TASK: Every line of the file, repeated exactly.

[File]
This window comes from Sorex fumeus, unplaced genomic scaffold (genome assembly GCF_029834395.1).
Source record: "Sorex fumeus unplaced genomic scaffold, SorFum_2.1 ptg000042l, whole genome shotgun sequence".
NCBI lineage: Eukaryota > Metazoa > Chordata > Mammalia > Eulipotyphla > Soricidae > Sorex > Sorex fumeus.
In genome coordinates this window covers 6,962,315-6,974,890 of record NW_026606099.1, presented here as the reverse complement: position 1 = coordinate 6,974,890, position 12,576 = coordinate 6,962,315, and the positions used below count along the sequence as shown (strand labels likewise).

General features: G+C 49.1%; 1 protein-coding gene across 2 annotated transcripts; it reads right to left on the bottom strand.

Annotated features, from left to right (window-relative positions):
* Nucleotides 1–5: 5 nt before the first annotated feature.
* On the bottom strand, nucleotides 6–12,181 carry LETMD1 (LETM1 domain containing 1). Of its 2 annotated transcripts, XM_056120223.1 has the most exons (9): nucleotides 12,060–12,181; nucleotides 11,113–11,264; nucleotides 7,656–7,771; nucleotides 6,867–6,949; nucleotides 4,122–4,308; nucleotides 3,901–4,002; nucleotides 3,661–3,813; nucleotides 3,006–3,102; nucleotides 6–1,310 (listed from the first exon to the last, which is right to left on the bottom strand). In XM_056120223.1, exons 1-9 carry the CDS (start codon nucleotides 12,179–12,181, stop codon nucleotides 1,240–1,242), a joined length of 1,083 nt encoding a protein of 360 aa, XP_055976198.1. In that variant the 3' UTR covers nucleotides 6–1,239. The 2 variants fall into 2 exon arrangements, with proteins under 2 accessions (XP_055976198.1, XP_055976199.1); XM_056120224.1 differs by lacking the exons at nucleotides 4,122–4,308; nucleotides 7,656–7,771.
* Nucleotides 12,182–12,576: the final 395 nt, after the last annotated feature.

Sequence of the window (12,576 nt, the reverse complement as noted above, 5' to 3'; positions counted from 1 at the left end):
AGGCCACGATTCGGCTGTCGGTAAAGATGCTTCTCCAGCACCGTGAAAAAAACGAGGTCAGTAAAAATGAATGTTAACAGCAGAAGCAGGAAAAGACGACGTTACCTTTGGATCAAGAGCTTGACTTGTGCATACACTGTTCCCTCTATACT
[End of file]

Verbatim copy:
This window comes from Sorex fumeus, unplaced genomic scaffold (genome assembly GCF_029834395.1).
Source record: "Sorex fumeus unplaced genomic scaffold, SorFum_2.1 ptg000042l, whole genome shotgun sequence".
NCBI lineage: Eukaryota > Metazoa > Chordata > Mammalia > Eulipotyphla > Soricidae > Sorex > Sorex fumeus.
In genome coordinates this window covers 6,962,315-6,974,890 of record NW_026606099.1, presented here as the reverse complement: position 1 = coordinate 6,974,890, position 12,576 = coordinate 6,962,315, and the positions used below count along the sequence as shown (strand labels likewise).

General features: G+C 49.1%; 1 protein-coding gene across 2 annotated transcripts; it reads right to left on the bottom strand.

Annotated features, from left to right (window-relative positions):
* Nucleotides 1–5: 5 nt before the first annotated feature.
* On the bottom strand, nucleotides 6–12,181 carry LETMD1 (LETM1 domain containing 1). Of its 2 annotated transcripts, XM_056120223.1 has the most exons (9): nucleotides 12,060–12,181; nucleotides 11,113–11,264; nucleotides 7,656–7,771; nucleotides 6,867–6,949; nucleotides 4,122–4,308; nucleotides 3,901–4,002; nucleotides 3,661–3,813; nucleotides 3,006–3,102; nucleotides 6–1,310 (listed from the first exon to the last, which is right to left on the bottom strand). In XM_056120223.1, exons 1-9 carry the CDS (start codon nucleotides 12,179–12,181, stop codon nucleotides 1,240–1,242), a joined length of 1,083 nt encoding a protein of 360 aa, XP_055976198.1. In that variant the 3' UTR covers nucleotides 6–1,239. The 2 variants fall into 2 exon arrangements, with proteins under 2 accessions (XP_055976198.1, XP_055976199.1); XM_056120224.1 differs by lacking the exons at nucleotides 4,122–4,308; nucleotides 7,656–7,771.
* Nucleotides 12,182–12,576: the final 395 nt, after the last annotated feature.

Sequence of the window (12,576 nt, the reverse complement as noted above, 5' to 3'; positions counted from 1 at the left end):
AGGCCACGATTCGGCTGTCGGTAAAGATGCTTCTCCAGCACCGTGAAAAAAACGAGGTCAGTAAAAATGAATGTTAACAGCAGAAGCAGGAAAAGACGACGTTACCTTTGGATCAAGAGCTTGACTTGTGCATACACTGTTCCCTCTATACT